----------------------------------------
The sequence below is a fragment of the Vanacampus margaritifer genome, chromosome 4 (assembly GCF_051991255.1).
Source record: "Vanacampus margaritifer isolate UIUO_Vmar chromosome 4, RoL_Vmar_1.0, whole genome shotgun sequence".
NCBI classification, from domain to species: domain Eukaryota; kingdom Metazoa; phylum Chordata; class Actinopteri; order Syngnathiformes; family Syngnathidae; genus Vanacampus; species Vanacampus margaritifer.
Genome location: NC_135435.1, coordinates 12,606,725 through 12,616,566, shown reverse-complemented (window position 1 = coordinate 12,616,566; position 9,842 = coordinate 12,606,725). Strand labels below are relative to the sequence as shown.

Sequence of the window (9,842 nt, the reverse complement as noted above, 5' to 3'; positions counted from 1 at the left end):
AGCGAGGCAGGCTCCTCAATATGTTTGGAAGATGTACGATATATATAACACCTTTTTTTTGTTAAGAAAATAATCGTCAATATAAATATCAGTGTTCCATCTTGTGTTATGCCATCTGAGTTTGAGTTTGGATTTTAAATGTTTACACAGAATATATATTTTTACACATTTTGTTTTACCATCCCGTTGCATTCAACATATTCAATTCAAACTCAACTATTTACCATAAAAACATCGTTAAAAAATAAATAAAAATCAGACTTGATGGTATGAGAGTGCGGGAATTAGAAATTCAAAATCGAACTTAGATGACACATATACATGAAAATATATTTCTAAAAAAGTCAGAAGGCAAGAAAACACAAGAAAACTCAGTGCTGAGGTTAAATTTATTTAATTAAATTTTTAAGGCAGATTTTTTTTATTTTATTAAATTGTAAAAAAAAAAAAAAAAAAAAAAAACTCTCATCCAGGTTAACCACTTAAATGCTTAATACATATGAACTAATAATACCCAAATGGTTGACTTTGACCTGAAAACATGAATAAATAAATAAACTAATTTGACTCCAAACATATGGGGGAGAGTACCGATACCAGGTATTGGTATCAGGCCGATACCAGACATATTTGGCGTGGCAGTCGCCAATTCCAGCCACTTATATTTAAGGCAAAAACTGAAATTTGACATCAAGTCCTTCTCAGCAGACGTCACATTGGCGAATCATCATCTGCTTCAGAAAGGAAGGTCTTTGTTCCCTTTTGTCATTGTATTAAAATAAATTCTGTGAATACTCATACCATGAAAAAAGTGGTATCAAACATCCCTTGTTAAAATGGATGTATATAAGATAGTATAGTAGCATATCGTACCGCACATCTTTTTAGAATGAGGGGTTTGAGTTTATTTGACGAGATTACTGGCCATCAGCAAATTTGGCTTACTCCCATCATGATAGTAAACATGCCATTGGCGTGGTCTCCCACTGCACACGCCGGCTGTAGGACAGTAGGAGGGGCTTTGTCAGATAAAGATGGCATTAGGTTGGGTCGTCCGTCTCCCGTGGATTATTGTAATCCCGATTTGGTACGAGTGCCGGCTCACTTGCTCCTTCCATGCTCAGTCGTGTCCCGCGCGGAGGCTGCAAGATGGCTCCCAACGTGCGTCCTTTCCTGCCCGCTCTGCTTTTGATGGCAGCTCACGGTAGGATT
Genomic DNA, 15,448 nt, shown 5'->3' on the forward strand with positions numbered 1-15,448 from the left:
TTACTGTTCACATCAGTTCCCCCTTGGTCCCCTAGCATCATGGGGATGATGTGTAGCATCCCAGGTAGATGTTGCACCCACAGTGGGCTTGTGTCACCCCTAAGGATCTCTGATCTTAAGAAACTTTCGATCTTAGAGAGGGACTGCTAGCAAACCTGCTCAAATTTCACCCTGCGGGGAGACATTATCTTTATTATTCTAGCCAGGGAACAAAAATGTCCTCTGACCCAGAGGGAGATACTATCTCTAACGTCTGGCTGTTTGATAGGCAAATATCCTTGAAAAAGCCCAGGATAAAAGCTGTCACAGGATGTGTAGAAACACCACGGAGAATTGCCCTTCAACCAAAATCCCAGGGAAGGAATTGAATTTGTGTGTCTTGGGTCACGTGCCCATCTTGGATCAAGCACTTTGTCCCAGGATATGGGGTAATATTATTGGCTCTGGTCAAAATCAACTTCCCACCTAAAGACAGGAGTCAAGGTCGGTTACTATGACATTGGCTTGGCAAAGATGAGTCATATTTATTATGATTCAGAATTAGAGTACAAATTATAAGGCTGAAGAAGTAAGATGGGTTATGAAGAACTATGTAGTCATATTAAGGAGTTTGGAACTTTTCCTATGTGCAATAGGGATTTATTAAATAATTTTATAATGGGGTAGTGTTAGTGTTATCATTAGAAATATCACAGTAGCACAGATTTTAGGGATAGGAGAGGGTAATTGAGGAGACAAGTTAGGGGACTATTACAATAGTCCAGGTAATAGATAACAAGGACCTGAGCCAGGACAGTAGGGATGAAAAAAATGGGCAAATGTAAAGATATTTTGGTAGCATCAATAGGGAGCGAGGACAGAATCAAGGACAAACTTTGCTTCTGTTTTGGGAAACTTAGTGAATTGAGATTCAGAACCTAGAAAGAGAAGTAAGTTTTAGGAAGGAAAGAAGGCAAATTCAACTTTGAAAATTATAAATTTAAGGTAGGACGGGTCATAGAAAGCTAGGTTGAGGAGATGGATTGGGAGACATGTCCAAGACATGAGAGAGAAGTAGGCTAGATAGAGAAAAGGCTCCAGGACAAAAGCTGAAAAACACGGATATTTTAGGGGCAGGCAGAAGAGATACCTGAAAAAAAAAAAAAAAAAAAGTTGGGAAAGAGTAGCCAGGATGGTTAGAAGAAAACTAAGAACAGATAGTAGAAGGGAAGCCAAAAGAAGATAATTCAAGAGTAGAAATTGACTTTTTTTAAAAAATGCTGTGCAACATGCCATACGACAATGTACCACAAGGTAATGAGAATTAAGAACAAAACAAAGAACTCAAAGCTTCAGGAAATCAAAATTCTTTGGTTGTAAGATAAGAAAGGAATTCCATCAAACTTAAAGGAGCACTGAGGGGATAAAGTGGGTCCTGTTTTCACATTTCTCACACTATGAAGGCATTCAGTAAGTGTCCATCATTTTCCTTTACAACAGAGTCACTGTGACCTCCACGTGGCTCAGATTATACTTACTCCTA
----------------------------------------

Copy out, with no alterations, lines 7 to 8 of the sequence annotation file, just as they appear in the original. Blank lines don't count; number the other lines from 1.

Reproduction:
Genomic DNA, 15,448 nt, shown 5'->3' on the forward strand with positions numbered 1-15,448 from the left:
TTACTGTTCACATCAGTTCCCCCTTGGTCCCCTAGCATCATGGGGATGATGTGTAGCATCCCAGGTAGATGTTGCACCCACAGTGGGCTTGTGTCACCCCTAAGGATCTCTGATCTTAAGAAACTTTCGATCTTAGAGAGGGACTGCTAGCAAACCTGCTCAAATTTCACCCTGCGGGGAGACATTATCTTTATTATTCTAGCCAGGGAACAAAAATGTCCTCTGACCCAGAGGGAGATACTATCTCTAACGTCTGGCTGTTTGATAGGCAAATATCCTTGAAAAAGCCCAGGATAAAAGCTGTCACAGGATGTGTAGAAACACCACGGAGAATTGCCCTTCAACCAAAATCCCAGGGAAGGAATTGAATTTGTGTGTCTTGGGTCACGTGCCCATCTTGGATCAAGCACTTTGTCCCAGGATATGGGGTAATATTATTGGCTCTGGTCAAAATCAACTTCCCACCTAAAGACAGGAGTCAAGGTCGGTTACTATGACATTGGCTTGGCAAAGATGAGTCATATTTATTATGATTCAGAATTAGAGTACAAATTATAAGGCTGAAGAAGTAAGATGGGTTATGAAGAACTATGTAGTCATATTAAGGAGTTTGGAACTTTTCCTATGTGCAATAGGGATTTATTAAATAATTTTATAATGGGGTAGTGTTAGTGTTATCATTAGAAATATCACAGTAGCACAGATTTTAGGGATAGGAGAGGGTAATTGAGGAGACAAGTTAGGGGACTATTACAATAGTCCAGGTAATAGATAACAAGGACCTGAGCCAGGACAGTAGGGATGAAAAAAATGGGCAAATGTAAAGATATTTTGGTAGCATCAATAGGGAGCGAGGACAGAATCAAGGACAAACTTTGCTTCTGTTTTGGGAAACTTAGTGAATTGAGATTCAGAACCTAGAAAGAGAAGTAAGTTTTAGGAAGGAAAGAAGGCAAATTCAACTTTGAAAATTATAAATTTAAGGTAGGACGGGTCATAGAAAGCTAGGTTGAGGAGATGGATTGGGAGACATGTCCAAGACATGAGAGAGAAGTAGGCTAGATAGAGAAAAGGCTCCAGGACAAAAGCTGAAAAACACGGATATTTTAGGGGCAGGCAGAAGAGATACCTGAAAAAAAAAAAAAAAAAAAGTTGGGAAAGAGTAGCCAGGATGGTTAGAAGAAAACTAAGAACAGATAGTAGAAGGGAAGCCAAAAGAAGATAATTCAAGAGTAGAAATTGACTTTTTTTAAAAAATGCTGTGCAACATGCCATACGACAATGTACCACAAGGTAATGAGAATTAAGAACAAAACAAAGAACTCAAAGCTTCAGGAAATCAAAATTCTTTGGTTGTAAGATAAGAAAGGAATTCCATCAAACTTAAAGGAGCACTGAGGGGATAAAGTGGGTCCTGTTTTCACATTTCTCACACTATGAAGGCATTCAGTAAGTGTCCATCATTTTCCTTTACAACAGAGTCACTGTGACCTCCACGTGGCTCAGATTATACTTACTCCTA